As an optician, Stein could see the potential for disaster. “They wheaked it out in the Eye and Ear. He was lucky.”

The timeless air of Stein’s photographs belies the hours of hard slog behind the scenes; hours, days, years of refining and experimenting and perfecting. “You need to know the craft in order to do the art, otherwise it won’t hang together,” she says. “I was very lucky that when I started working in theatre and the music business I met Steve Averill, who has done so many album sleeves with U2. At that time he was receiving a lot of books and prints from abroad, so he was at a level of engaging with photography that I hadn’t come across.

“There was no internet. You had to go to London, go to the print galleries, see what level you should be at. In the colleges now they teach all that. You can go online, go to exhibitions, settle your eye, settle your compositions. Always reinventing.” Her eyes sparkle with mischief. “There’s this old Jewish couple at the movies, right? And just before they leave there’s a trailer for next week. So they’re going out the door saying, ‘Always next veek there’s a better picture.’ In a way, you think, Always next time I might take a better picture.”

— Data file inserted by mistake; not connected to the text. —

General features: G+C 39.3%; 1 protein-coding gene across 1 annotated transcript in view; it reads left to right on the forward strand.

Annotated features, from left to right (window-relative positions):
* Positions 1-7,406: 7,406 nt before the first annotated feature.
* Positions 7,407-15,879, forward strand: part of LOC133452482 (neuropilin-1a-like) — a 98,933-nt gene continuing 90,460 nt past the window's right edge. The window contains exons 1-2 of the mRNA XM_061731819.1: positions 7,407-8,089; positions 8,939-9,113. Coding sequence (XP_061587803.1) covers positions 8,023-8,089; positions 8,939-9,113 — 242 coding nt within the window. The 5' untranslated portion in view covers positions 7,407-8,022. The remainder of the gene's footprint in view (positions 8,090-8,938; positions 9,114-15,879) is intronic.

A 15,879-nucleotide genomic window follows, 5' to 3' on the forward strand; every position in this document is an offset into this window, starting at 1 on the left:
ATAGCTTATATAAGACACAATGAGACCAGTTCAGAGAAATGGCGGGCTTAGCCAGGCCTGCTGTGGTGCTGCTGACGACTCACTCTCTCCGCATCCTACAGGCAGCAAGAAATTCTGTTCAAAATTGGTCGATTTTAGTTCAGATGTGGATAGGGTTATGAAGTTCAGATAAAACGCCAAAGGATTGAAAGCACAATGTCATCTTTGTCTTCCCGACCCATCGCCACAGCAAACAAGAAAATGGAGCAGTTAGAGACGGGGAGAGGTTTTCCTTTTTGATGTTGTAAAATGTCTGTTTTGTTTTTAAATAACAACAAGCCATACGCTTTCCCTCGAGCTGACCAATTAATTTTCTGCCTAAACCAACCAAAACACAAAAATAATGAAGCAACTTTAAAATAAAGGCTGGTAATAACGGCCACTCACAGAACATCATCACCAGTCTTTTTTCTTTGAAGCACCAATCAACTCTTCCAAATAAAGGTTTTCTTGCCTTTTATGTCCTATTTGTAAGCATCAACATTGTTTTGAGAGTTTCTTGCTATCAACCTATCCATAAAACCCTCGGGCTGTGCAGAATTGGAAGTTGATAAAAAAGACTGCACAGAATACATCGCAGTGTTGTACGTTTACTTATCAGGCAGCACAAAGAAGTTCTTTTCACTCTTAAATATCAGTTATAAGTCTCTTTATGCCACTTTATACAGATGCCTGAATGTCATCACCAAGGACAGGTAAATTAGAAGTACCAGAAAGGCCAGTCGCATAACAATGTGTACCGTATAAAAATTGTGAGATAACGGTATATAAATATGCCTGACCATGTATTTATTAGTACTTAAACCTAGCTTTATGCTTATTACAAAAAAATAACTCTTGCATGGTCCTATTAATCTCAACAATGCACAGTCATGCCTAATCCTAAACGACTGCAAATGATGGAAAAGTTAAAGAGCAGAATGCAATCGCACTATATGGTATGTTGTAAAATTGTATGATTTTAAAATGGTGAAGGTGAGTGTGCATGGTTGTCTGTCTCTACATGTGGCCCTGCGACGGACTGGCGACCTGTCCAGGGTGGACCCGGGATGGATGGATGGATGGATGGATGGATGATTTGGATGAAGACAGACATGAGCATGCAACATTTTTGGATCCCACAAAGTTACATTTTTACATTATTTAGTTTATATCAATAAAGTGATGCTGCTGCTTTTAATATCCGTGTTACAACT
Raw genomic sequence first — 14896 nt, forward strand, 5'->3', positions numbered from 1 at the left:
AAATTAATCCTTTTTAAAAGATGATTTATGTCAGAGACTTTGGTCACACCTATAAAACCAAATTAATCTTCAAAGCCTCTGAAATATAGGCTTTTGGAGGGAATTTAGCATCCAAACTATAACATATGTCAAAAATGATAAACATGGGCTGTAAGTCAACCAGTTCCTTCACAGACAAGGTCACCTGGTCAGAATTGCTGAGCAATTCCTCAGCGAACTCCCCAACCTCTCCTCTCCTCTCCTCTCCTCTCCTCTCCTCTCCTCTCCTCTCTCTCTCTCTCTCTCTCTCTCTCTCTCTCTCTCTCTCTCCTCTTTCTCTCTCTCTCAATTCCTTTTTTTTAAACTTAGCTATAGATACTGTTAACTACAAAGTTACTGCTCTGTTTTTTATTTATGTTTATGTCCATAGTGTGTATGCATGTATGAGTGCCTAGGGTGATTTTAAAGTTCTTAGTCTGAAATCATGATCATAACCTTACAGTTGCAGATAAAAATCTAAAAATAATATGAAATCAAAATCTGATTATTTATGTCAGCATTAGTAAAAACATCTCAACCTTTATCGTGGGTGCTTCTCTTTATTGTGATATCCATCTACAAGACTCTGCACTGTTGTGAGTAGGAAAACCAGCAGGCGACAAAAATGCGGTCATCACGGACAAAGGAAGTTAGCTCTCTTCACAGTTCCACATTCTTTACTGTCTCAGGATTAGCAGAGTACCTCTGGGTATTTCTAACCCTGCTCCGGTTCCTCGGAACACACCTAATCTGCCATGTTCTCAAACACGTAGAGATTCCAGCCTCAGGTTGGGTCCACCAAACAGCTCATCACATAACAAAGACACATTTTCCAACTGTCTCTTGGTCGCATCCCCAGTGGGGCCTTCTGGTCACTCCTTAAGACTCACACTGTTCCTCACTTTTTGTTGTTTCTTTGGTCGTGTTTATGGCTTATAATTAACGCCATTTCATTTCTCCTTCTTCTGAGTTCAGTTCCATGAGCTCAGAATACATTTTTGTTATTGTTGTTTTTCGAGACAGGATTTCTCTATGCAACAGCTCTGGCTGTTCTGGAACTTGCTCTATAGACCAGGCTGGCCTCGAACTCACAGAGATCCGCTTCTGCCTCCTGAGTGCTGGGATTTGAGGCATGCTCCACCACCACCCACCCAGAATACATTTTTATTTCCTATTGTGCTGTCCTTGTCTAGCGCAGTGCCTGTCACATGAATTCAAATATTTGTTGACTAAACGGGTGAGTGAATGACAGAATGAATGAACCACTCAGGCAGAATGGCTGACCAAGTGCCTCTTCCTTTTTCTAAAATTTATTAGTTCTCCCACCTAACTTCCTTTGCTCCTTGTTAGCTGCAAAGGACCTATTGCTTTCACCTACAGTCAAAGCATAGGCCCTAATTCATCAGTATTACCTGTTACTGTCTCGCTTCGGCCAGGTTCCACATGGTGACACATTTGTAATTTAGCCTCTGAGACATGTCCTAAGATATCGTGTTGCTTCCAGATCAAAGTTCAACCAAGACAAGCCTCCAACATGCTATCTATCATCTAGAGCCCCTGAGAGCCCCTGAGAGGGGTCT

In something of this spirit she plans to return to Co Mayo to continue her romance with the landscapes of Erris.

Is there anything she wants to add, while the recorder is running? She cuts a piece of bread, adds hummus, chews. “I’ll tell you what I do feel,” she says. “At 53, I don’t have the energy I used to have. I don’t have the same tolerance for the background noise that goes on in the culture. As you get older you funnel your energies differently, and what interests you differently. What you’re going to do and say with your work.”

She looks up and grins. “It all sounds very serious, doesn’t it? I’m not really like this. I’m much more likely to be messing about with recipes and things. Everyone thinks artistic people sit around talking about art all the time. I don’t think they do.”